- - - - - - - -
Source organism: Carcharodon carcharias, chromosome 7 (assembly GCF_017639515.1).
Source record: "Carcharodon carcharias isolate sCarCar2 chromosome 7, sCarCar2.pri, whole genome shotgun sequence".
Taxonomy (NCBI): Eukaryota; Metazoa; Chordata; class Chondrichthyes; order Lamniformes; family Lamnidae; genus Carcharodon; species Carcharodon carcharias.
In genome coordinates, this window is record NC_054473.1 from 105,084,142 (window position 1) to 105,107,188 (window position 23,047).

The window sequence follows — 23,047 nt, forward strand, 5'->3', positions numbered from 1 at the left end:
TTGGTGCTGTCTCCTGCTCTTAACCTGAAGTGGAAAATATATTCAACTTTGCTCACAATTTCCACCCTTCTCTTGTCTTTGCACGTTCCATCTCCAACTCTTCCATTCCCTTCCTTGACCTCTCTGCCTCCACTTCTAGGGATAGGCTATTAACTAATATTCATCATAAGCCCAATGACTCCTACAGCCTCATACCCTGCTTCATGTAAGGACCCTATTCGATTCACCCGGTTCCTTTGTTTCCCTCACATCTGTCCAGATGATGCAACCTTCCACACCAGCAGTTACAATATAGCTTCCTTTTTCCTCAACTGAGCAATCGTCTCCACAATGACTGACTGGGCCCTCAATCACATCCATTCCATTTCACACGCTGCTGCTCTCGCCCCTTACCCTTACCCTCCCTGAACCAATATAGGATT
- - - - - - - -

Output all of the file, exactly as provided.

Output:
Source organism: Carcharodon carcharias, chromosome 7 (assembly GCF_017639515.1).
Source record: "Carcharodon carcharias isolate sCarCar2 chromosome 7, sCarCar2.pri, whole genome shotgun sequence".
Taxonomy (NCBI): Eukaryota; Metazoa; Chordata; class Chondrichthyes; order Lamniformes; family Lamnidae; genus Carcharodon; species Carcharodon carcharias.
In genome coordinates, this window is record NC_054473.1 from 105,084,142 (window position 1) to 105,107,188 (window position 23,047).

The window sequence follows — 23,047 nt, forward strand, 5'->3', positions numbered from 1 at the left end:
TTGGTGCTGTCTCCTGCTCTTAACCTGAAGTGGAAAATATATTCAACTTTGCTCACAATTTCCACCCTTCTCTTGTCTTTGCACGTTCCATCTCCAACTCTTCCATTCCCTTCCTTGACCTCTCTGCCTCCACTTCTAGGGATAGGCTATTAACTAATATTCATCATAAGCCCAATGACTCCTACAGCCTCATACCCTGCTTCATGTAAGGACCCTATTCGATTCACCCGGTTCCTTTGTTTCCCTCACATCTGTCCAGATGATGCAACCTTCCACACCAGCAGTTACAATATAGCTTCCTTTTTCCTCAACTGAGCAATCGTCTCCACAATGACTGACTGGGCCCTCAATCACATCCATTCCATTTCACACGCTGCTGCTCTCGCCCCTTACCCTTACCCTCCCTGAACCAATATAGGATT